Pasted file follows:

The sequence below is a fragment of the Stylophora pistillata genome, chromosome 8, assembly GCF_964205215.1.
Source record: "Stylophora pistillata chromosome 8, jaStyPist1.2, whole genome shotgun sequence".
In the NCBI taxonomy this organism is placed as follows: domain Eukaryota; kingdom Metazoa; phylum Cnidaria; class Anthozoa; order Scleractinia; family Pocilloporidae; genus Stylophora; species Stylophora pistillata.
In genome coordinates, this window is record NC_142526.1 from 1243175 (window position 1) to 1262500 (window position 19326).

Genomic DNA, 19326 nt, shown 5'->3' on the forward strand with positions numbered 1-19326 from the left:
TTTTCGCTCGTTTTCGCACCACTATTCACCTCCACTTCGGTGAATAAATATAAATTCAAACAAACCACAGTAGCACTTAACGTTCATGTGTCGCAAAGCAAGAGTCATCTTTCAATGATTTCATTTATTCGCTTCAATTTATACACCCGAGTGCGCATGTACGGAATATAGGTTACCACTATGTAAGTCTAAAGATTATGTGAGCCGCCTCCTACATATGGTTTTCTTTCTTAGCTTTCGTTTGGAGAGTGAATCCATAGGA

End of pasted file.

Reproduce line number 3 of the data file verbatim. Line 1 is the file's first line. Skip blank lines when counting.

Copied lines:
In the NCBI taxonomy this organism is placed as follows: domain Eukaryota; kingdom Metazoa; phylum Cnidaria; class Anthozoa; order Scleractinia; family Pocilloporidae; genus Stylophora; species Stylophora pistillata.